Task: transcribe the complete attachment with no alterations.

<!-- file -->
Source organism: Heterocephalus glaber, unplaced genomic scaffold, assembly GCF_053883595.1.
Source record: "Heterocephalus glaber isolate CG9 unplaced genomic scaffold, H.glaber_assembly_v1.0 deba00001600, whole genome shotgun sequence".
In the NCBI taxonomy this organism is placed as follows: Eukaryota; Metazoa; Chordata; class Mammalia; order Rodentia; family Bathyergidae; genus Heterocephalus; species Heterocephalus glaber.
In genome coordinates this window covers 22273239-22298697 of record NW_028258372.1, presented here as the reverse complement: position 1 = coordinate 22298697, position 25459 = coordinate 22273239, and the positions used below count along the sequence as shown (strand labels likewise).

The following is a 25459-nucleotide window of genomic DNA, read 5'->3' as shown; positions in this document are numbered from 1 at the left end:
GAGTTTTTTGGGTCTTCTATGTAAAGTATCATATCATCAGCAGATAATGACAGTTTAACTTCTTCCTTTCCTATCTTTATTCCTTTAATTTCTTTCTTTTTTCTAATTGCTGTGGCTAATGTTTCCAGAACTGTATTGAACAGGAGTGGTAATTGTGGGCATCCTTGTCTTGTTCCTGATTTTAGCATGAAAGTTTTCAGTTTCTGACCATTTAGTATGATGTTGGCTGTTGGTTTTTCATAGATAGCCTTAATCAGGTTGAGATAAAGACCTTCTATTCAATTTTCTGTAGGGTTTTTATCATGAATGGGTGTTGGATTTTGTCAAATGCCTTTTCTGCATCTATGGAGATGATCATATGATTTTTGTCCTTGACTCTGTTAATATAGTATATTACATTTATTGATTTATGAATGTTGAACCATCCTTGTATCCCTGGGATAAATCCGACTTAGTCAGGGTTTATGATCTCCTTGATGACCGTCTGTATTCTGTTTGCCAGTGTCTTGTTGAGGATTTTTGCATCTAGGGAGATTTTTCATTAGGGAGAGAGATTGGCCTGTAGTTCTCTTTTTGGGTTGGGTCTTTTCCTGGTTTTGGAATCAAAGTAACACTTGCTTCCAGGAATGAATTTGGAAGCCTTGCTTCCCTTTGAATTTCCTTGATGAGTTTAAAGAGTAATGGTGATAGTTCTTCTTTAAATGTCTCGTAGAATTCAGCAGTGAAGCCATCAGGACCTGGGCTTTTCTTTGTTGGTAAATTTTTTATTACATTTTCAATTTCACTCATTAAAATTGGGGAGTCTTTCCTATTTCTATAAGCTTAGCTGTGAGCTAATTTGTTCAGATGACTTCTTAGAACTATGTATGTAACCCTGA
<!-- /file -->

Source organism: Heterocephalus glaber, unplaced genomic scaffold, assembly GCF_053883595.1.
Source record: "Heterocephalus glaber isolate CG9 unplaced genomic scaffold, H.glaber_assembly_v1.0 deba00001600, whole genome shotgun sequence".
In the NCBI taxonomy this organism is placed as follows: Eukaryota; Metazoa; Chordata; class Mammalia; order Rodentia; family Bathyergidae; genus Heterocephalus; species Heterocephalus glaber.
In genome coordinates this window covers 22273239-22298697 of record NW_028258372.1, presented here as the reverse complement: position 1 = coordinate 22298697, position 25459 = coordinate 22273239, and the positions used below count along the sequence as shown (strand labels likewise).

The following is a 25459-nucleotide window of genomic DNA, read 5'->3' as shown; positions in this document are numbered from 1 at the left end:
GAGTTTTTTGGGTCTTCTATGTAAAGTATCATATCATCAGCAGATAATGACAGTTTAACTTCTTCCTTTCCTATCTTTATTCCTTTAATTTCTTTCTTTTTTCTAATTGCTGTGGCTAATGTTTCCAGAACTGTATTGAACAGGAGTGGTAATTGTGGGCATCCTTGTCTTGTTCCTGATTTTAGCATGAAAGTTTTCAGTTTCTGACCATTTAGTATGATGTTGGCTGTTGGTTTTTCATAGATAGCCTTAATCAGGTTGAGATAAAGACCTTCTATTCAATTTTCTGTAGGGTTTTTATCATGAATGGGTGTTGGATTTTGTCAAATGCCTTTTCTGCATCTATGGAGATGATCATATGATTTTTGTCCTTGACTCTGTTAATATAGTATATTACATTTATTGATTTATGAATGTTGAACCATCCTTGTATCCCTGGGATAAATCCGACTTAGTCAGGGTTTATGATCTCCTTGATGACCGTCTGTATTCTGTTTGCCAGTGTCTTGTTGAGGATTTTTGCATCTAGGGAGATTTTTCATTAGGGAGAGAGATTGGCCTGTAGTTCTCTTTTTGGGTTGGGTCTTTTCCTGGTTTTGGAATCAAAGTAACACTTGCTTCCAGGAATGAATTTGGAAGCCTTGCTTCCCTTTGAATTTCCTTGATGAGTTTAAAGAGTAATGGTGATAGTTCTTCTTTAAATGTCTCGTAGAATTCAGCAGTGAAGCCATCAGGACCTGGGCTTTTCTTTGTTGGTAAATTTTTTATTACATTTTCAATTTCACTCATTAAAATTGGGGAGTCTTTCCTATTTCTATAAGCTTAGCTGTGAGCTAATTTGTTCAGATGACTTCTTAGAACTATGTATGTAACCCTGA